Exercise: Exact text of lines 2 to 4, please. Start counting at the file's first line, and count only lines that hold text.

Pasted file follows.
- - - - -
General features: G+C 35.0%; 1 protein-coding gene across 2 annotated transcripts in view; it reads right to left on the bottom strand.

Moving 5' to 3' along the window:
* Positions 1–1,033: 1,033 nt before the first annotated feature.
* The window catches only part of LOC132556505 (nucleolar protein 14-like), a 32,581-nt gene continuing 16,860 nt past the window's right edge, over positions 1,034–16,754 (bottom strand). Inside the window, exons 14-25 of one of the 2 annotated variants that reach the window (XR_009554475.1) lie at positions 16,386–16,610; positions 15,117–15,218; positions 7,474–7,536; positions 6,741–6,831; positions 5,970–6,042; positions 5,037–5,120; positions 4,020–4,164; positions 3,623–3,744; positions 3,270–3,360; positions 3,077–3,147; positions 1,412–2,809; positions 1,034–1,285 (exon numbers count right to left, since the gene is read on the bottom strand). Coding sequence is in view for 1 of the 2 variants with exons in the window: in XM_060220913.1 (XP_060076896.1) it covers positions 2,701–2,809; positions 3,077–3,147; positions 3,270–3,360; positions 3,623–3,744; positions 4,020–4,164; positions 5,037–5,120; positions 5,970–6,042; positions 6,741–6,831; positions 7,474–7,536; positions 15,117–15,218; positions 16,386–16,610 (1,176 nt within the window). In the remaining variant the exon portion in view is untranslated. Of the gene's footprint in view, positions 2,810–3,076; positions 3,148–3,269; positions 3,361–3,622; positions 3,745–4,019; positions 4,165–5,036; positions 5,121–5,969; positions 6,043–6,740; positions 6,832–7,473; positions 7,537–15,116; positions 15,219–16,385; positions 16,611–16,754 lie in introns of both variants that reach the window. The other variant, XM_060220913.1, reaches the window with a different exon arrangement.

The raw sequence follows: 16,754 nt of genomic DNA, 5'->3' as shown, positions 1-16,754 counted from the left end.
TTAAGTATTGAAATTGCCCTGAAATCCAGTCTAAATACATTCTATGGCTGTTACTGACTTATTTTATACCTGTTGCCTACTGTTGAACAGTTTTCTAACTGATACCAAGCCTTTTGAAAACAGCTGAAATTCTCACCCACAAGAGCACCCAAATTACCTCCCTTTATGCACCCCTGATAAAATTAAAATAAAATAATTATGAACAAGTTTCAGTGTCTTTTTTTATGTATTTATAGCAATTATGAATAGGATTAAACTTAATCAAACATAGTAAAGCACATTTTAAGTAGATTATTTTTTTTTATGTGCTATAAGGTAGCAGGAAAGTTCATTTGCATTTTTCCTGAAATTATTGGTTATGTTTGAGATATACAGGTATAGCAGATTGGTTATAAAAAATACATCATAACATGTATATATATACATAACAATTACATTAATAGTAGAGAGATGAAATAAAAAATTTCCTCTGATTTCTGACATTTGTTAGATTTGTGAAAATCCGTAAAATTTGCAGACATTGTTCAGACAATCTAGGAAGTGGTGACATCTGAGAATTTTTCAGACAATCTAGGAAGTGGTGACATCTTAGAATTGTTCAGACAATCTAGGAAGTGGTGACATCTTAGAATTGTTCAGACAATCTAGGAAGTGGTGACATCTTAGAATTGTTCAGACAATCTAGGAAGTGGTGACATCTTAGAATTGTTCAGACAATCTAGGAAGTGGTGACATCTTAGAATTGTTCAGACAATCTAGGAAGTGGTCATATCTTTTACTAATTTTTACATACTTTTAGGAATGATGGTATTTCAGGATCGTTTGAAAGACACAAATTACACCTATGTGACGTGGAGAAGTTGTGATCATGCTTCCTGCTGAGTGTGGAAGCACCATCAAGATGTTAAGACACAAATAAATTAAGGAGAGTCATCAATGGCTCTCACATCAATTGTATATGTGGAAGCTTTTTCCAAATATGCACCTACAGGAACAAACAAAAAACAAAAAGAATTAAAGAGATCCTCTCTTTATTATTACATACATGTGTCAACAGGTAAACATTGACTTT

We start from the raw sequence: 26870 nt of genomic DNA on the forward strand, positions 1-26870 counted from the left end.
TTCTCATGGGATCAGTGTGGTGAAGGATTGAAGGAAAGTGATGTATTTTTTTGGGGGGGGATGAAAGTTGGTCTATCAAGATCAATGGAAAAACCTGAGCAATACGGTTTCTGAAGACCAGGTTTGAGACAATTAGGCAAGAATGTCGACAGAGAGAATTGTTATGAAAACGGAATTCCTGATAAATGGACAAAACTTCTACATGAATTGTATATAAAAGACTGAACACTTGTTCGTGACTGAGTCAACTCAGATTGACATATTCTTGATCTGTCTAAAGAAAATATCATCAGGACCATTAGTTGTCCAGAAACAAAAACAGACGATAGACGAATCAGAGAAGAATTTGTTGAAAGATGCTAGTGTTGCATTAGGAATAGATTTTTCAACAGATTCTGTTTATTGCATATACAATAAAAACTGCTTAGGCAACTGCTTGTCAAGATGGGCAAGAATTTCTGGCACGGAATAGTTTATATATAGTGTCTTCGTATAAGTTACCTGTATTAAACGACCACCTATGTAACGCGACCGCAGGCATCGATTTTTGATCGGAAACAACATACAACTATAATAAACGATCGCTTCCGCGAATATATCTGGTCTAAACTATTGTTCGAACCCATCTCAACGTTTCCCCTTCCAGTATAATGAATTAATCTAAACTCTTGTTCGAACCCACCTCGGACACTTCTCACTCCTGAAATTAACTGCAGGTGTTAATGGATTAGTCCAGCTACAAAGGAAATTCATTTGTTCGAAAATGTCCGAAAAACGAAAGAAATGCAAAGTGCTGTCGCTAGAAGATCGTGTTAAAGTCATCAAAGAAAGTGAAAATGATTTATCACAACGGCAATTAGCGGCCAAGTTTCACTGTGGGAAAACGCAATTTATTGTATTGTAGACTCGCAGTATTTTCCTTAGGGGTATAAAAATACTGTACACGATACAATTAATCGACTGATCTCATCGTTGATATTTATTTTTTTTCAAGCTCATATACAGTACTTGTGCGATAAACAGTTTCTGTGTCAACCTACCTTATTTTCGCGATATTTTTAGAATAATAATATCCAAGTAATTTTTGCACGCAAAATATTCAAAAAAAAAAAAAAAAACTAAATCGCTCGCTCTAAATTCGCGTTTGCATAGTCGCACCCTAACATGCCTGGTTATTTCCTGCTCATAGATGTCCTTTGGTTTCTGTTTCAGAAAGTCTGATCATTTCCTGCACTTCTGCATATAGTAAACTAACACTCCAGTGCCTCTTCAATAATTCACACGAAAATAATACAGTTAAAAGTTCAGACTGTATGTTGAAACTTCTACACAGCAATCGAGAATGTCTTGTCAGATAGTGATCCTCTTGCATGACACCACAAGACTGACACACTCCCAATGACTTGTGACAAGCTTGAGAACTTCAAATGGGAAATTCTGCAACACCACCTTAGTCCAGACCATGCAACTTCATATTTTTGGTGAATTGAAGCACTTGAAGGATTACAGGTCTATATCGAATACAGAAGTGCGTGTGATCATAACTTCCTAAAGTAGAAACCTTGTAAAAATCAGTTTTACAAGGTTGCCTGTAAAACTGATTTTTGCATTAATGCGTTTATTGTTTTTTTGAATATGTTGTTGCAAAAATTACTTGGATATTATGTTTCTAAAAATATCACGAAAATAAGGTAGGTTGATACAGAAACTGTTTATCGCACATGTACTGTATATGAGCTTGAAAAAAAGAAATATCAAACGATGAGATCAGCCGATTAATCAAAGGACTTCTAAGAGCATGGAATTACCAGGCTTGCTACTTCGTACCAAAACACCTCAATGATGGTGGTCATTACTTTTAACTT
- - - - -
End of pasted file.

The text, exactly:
Moving 5' to 3' along the window:
* Positions 1–1,033: 1,033 nt before the first annotated feature.
* The window catches only part of LOC132556505 (nucleolar protein 14-like), a 32,581-nt gene continuing 16,860 nt past the window's right edge, over positions 1,034–16,754 (bottom strand). Inside the window, exons 14-25 of one of the 2 annotated variants that reach the window (XR_009554475.1) lie at positions 16,386–16,610; positions 15,117–15,218; positions 7,474–7,536; positions 6,741–6,831; positions 5,970–6,042; positions 5,037–5,120; positions 4,020–4,164; positions 3,623–3,744; positions 3,270–3,360; positions 3,077–3,147; positions 1,412–2,809; positions 1,034–1,285 (exon numbers count right to left, since the gene is read on the bottom strand). Coding sequence is in view for 1 of the 2 variants with exons in the window: in XM_060220913.1 (XP_060076896.1) it covers positions 2,701–2,809; positions 3,077–3,147; positions 3,270–3,360; positions 3,623–3,744; positions 4,020–4,164; positions 5,037–5,120; positions 5,970–6,042; positions 6,741–6,831; positions 7,474–7,536; positions 15,117–15,218; positions 16,386–16,610 (1,176 nt within the window). In the remaining variant the exon portion in view is untranslated. Of the gene's footprint in view, positions 2,810–3,076; positions 3,148–3,269; positions 3,361–3,622; positions 3,745–4,019; positions 4,165–5,036; positions 5,121–5,969; positions 6,043–6,740; positions 6,832–7,473; positions 7,537–15,116; positions 15,219–16,385; positions 16,611–16,754 lie in introns of both variants that reach the window. The other variant, XM_060220913.1, reaches the window with a different exon arrangement.